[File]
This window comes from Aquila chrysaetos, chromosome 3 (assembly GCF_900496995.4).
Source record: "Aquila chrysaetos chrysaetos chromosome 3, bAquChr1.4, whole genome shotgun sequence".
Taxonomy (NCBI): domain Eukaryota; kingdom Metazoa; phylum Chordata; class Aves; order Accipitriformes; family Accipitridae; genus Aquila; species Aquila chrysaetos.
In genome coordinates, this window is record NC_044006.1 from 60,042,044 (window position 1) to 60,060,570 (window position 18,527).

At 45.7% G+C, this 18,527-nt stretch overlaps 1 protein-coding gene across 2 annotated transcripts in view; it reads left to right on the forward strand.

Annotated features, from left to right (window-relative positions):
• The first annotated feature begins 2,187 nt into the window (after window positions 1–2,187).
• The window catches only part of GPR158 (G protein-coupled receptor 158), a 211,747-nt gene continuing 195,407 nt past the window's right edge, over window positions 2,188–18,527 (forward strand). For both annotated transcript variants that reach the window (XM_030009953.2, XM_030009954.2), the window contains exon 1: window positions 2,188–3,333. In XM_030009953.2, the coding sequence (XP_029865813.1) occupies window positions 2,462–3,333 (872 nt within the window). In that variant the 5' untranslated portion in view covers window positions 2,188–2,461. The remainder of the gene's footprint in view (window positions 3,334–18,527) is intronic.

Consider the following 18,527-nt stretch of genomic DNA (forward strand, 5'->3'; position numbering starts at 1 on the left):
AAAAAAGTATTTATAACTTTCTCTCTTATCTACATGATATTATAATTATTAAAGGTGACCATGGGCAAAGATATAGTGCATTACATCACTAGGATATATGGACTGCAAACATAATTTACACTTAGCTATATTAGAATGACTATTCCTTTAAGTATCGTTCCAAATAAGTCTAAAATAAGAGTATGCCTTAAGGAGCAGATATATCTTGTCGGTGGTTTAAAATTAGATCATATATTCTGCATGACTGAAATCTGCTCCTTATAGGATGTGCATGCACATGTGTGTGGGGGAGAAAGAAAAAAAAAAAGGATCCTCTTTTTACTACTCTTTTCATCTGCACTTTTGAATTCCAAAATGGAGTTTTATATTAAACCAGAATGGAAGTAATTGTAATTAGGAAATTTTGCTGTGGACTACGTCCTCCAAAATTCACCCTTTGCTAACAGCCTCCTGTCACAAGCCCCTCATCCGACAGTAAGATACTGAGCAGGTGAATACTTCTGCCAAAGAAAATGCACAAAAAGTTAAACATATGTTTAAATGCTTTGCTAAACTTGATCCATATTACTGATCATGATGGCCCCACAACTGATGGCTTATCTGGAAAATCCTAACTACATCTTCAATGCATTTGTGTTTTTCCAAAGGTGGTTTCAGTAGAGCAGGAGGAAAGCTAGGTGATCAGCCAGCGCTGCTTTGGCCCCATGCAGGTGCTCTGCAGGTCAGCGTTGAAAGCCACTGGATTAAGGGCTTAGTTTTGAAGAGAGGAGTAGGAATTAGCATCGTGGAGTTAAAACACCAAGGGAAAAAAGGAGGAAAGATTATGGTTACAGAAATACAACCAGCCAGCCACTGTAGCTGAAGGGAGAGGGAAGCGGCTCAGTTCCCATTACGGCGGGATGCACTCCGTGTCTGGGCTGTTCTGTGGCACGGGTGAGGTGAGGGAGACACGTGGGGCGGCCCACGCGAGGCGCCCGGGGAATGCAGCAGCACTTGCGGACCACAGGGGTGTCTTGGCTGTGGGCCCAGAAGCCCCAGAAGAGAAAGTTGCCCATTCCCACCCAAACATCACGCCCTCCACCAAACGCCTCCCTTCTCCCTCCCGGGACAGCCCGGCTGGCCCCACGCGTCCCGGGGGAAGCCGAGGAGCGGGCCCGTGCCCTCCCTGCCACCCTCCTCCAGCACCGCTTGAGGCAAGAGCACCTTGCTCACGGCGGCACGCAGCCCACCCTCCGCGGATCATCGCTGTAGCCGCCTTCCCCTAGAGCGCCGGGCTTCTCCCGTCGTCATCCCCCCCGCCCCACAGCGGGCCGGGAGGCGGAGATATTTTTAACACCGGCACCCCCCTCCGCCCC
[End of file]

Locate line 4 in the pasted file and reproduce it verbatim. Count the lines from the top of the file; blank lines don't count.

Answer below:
In genome coordinates, this window is record NC_044006.1 from 60,042,044 (window position 1) to 60,060,570 (window position 18,527).